Objective To study pulmonary gas exchange and cardiovascular responses to sedation achieved with romifidine and butorphanol (RB) alone, or combined with acepromazine, and during subsequent tiletamine–zolazepam anaesthesia in horses.
Animals Six (four males and two females) healthy Standardbred trotters aged 3–12 years; mass 423–520 kg.
Study design Randomized, cross-over, experimental study.
Materials and methods Horses were anaesthetized on two occasions (with a minimum interval of 1 week) with intravenous (IV) tiletamine–zolazepam (Z; 1.4 mg kg−1) after pre-anaesthetic medication with IV romifidine (R; 0.1 mg kg−1) and butorphanol (B; 25 µg kg−1 IV). At the first trial, horses were randomly allocated to receive (protocol ARBZ) or not to receive (protocol RBZ) acepromazine (A; 35 µg kg−1) intramuscularly (IM) 35 minutes before induction of anaesthesia. Each horse was placed in left lateral recumbency and, after tracheal intubation, allowed to breathe room air spontaneously. Respiratory and haemodynamic variables and ventilation–perfusion (; multiple inert gas elimination technique) ratios were determined in the conscious horse, after sedation and during anaesthesia. One- and two-way repeated-measures anova were used to identify within- and between-technique differences, respectively.
Results During sedation with RB, arterial oxygen tension (PaO2) decreased compared to baseline and increased mismatch was evident; there was no O2 diffusion limitation or increase in intrapulmonary shunt fraction identified. With ARB, PaO2 and remained unaffected. During anaesthesia, intrapulmonary shunt occurred to the same extent in both protocols, and mismatching increased. This was less in the ARBZ group. Arterial O2 tension decreased in both protocols, but was lower at 25 and 35 minutes of anaesthesia in RBZ than in ARBZ. During sedation, heart rate (HR) and cardiac output (Q̇t) were lower while arterial-mixed venous oxygen content differences and haemoglobin concentrations were higher in RBZ compared with ARBZ. Total systemic vascular resistance, mean systemic, and mean pulmonary arterial pressures were higher during anaesthesia with RBZ compared to ARBZ.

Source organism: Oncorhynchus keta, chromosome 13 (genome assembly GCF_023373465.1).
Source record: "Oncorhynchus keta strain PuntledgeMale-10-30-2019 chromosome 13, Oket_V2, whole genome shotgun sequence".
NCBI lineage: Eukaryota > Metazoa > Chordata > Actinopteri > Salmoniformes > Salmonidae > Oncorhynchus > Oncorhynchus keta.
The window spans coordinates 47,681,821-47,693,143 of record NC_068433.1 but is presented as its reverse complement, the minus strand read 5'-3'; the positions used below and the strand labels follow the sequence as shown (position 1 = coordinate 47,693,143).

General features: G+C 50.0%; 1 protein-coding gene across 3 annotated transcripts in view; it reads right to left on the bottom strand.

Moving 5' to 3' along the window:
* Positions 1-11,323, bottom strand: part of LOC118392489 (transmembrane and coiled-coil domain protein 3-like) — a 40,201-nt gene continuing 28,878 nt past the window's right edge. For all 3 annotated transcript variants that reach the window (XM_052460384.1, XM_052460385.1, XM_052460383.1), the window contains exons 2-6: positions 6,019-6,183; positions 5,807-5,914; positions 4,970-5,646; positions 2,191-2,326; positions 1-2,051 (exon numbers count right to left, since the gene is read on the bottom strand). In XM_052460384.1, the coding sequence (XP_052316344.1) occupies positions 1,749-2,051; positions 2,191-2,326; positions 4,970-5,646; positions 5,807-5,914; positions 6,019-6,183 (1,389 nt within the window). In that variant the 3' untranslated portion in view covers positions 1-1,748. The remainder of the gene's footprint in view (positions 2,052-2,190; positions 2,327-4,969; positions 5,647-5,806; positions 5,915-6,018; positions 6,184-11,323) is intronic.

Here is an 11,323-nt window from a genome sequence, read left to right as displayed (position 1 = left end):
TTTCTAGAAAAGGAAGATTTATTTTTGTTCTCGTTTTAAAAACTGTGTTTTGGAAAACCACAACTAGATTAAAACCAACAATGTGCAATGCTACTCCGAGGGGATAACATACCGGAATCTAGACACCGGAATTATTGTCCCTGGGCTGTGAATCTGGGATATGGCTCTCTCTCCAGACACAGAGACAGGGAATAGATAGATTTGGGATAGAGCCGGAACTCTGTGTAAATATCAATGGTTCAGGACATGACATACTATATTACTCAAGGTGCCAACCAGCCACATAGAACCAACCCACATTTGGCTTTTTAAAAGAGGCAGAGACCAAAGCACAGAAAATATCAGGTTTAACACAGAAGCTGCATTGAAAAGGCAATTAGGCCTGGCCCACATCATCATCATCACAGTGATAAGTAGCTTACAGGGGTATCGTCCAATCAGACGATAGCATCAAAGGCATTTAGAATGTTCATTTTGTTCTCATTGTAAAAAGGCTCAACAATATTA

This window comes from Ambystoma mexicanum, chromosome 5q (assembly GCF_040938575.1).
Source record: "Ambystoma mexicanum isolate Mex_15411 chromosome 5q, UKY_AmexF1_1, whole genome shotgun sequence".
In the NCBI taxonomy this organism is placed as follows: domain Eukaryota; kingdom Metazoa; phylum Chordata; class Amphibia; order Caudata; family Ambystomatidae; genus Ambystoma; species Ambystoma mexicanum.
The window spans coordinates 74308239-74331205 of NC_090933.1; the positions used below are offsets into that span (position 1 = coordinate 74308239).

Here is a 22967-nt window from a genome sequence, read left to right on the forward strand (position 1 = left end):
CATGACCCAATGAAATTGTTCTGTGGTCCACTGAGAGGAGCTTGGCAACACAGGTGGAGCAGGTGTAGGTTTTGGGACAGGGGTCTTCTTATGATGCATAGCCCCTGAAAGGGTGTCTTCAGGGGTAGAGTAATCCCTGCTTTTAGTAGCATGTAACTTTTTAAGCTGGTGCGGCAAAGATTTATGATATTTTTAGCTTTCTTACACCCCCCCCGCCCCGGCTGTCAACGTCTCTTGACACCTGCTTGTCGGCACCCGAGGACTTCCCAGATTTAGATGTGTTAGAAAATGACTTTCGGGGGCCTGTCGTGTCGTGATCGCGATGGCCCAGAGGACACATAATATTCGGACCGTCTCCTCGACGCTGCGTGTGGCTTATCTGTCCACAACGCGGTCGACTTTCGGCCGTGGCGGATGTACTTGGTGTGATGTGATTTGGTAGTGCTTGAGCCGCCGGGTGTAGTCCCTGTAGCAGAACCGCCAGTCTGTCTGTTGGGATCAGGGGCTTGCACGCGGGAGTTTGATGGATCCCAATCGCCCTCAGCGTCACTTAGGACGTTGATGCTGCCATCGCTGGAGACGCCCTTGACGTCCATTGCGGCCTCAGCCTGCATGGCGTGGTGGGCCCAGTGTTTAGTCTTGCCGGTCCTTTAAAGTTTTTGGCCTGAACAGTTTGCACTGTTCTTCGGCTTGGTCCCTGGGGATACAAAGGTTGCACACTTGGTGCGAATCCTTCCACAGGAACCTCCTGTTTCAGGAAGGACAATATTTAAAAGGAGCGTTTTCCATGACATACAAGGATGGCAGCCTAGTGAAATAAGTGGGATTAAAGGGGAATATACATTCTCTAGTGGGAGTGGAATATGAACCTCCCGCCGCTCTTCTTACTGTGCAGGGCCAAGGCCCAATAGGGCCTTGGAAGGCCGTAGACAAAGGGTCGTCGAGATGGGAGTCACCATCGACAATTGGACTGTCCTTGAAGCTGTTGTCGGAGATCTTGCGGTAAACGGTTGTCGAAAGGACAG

Conclusions and clinical relevance Acepromazine added to RB generally improved haemodynamic variables and arterial oxygenation during sedation and anaesthesia. Arterial oxygenation was impaired as a result of increased shunt and mismatch during anaesthesia, although acepromazine treatment reduced disturbances and falls in PaO2 to some extent. Haemodynamic variables were closer to baseline during sedation and anaesthesia when horses received acepromazine. Acepromazine may confer advantages in healthy normovolaemic horses.